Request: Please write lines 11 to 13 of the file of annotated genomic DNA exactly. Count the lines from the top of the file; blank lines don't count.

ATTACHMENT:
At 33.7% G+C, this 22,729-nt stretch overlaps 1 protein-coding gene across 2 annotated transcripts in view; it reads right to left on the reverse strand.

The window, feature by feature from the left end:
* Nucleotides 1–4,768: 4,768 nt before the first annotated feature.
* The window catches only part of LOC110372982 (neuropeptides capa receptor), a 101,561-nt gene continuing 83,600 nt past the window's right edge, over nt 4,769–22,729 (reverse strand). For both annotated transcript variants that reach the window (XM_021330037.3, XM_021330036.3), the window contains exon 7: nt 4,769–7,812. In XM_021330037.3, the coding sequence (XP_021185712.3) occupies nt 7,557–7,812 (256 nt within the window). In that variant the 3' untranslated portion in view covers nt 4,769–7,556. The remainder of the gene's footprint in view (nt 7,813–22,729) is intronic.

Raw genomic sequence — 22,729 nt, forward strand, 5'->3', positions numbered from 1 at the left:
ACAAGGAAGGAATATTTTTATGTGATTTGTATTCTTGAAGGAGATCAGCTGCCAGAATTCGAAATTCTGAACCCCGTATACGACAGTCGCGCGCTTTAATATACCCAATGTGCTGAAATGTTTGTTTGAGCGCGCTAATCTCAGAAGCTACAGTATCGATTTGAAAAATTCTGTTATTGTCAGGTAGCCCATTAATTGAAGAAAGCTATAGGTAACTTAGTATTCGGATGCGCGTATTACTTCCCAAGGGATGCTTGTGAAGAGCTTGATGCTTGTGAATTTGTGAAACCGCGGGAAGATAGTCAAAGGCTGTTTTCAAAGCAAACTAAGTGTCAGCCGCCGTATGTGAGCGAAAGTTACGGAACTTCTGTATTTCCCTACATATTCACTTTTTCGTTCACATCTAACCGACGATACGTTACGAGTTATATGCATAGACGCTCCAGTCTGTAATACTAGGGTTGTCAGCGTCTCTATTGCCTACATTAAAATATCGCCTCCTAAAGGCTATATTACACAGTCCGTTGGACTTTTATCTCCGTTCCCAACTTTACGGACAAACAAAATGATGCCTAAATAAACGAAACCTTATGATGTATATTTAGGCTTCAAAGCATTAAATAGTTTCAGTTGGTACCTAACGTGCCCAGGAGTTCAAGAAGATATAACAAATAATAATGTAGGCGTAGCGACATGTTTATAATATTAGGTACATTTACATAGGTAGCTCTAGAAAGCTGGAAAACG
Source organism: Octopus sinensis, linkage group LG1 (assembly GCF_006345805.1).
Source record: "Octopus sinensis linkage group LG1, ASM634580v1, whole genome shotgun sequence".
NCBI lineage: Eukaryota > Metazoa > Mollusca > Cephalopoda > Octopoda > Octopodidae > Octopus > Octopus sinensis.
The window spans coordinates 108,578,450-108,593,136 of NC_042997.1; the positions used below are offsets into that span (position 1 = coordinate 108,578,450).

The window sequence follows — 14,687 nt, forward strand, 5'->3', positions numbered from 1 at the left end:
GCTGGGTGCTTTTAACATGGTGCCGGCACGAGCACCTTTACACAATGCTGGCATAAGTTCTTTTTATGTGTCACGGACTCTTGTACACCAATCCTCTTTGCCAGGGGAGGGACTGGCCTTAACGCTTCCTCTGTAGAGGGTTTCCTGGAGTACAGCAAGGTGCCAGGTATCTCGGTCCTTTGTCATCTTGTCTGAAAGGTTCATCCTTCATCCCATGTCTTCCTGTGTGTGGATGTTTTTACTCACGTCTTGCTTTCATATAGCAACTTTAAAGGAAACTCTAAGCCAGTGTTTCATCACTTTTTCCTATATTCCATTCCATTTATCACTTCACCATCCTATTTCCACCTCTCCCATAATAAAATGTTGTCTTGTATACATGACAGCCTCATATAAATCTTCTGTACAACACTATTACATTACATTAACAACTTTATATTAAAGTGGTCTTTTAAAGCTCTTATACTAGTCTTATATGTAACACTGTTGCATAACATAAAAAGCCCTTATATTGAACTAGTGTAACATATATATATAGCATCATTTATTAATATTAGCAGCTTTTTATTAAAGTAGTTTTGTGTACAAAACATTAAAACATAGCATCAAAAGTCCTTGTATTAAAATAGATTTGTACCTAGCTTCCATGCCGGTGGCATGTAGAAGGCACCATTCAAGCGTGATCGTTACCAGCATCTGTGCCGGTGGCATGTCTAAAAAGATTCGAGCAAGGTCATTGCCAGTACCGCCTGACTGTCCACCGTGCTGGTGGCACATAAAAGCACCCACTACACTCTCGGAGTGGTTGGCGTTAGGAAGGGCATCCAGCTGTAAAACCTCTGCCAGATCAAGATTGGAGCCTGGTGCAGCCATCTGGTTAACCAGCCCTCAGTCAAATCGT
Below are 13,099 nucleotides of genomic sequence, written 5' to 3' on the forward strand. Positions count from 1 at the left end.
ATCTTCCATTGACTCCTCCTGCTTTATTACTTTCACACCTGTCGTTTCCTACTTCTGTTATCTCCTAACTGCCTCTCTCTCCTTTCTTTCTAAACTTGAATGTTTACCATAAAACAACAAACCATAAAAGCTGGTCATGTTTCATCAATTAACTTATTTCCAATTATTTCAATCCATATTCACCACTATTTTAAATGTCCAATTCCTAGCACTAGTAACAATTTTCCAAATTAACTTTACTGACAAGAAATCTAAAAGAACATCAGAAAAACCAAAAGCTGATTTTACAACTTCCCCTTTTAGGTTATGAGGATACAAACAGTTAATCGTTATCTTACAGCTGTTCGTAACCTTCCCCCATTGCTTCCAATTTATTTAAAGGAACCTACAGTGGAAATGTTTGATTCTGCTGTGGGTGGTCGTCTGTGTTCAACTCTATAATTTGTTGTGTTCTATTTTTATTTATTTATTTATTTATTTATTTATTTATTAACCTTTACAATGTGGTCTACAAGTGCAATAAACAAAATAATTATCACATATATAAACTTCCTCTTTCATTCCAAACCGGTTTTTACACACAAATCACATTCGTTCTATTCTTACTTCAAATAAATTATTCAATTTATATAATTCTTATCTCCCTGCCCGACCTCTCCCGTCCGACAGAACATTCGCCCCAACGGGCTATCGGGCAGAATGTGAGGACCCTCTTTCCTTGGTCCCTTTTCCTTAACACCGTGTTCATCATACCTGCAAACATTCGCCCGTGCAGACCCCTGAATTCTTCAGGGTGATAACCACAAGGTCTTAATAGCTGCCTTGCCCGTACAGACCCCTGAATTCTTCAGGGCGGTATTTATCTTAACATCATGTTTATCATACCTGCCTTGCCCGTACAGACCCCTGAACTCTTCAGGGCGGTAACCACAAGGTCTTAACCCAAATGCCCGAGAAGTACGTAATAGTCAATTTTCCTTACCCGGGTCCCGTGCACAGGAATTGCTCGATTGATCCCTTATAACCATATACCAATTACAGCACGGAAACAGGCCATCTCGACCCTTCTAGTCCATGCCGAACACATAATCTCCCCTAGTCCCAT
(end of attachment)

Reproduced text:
The window sequence follows — 14,687 nt, forward strand, 5'->3', positions numbered from 1 at the left end:
GCTGGGTGCTTTTAACATGGTGCCGGCACGAGCACCTTTACACAATGCTGGCATAAGTTCTTTTTATGTGTCACGGACTCTTGTACACCAATCCTCTTTGCCAGGGGAGGGACTGGCCTTAACGCTTCCTCTGTAGAGGGTTTCCTGGAGTACAGCAAGGTGCCAGGTATCTCGGTCCTTTGTCATCTTGTCTGAAAGGTTCATCCTTCATCCCATGTCTTCCTGTGTGTGGATGTTTTTACTCACGTCTTGCTTTCATATAGCAACTTTAAAGGAAACTCTAAGCCAGTGTTTCATCACTTTTTCCTATATTCCATTCCATTTATCACTTCACCATCCTATTTCCACCTCTCCCATAATAAAATGTTGTCTTGTATACATGACAGCCTCATATAAATCTTCTGTACAACACTATTACATTACATTAACAACTTTATATTAAAGTGGTCTTTTAAAGCTCTTATACTAGTCTTATATGTAACACTGTTGCATAACATAAAAAGCCCTTATATTGAACTAGTGTAACATATATATATAGCATCATTTATTAATATTAGCAGCTTTTTATTAAAGTAGTTTTGTGTACAAAACATTAAAACATAGCATCAAAAGTCCTTGTATTAAAATAGATTTGTACCTAGCTTCCATGCCGGTGGCATGTAGAAGGCACCATTCAAGCGTGATCGTTACCAGCATCTGTGCCGGTGGCATGTCTAAAAAGATTCGAGCAAGGTCATTGCCAGTACCGCCTGACTGTCCACCGTGCTGGTGGCACATAAAAGCACCCACTACACTCTCGGAGTGGTTGGCGTTAGGAAGGGCATCCAGCTGTAAAACCTCTGCCAGATCAAGATTGGAGCCTGGTGCAGCCATCTGGTTAACCAGCCCTCAGTCAAATCGT
Below are 13,099 nucleotides of genomic sequence, written 5' to 3' on the forward strand. Positions count from 1 at the left end.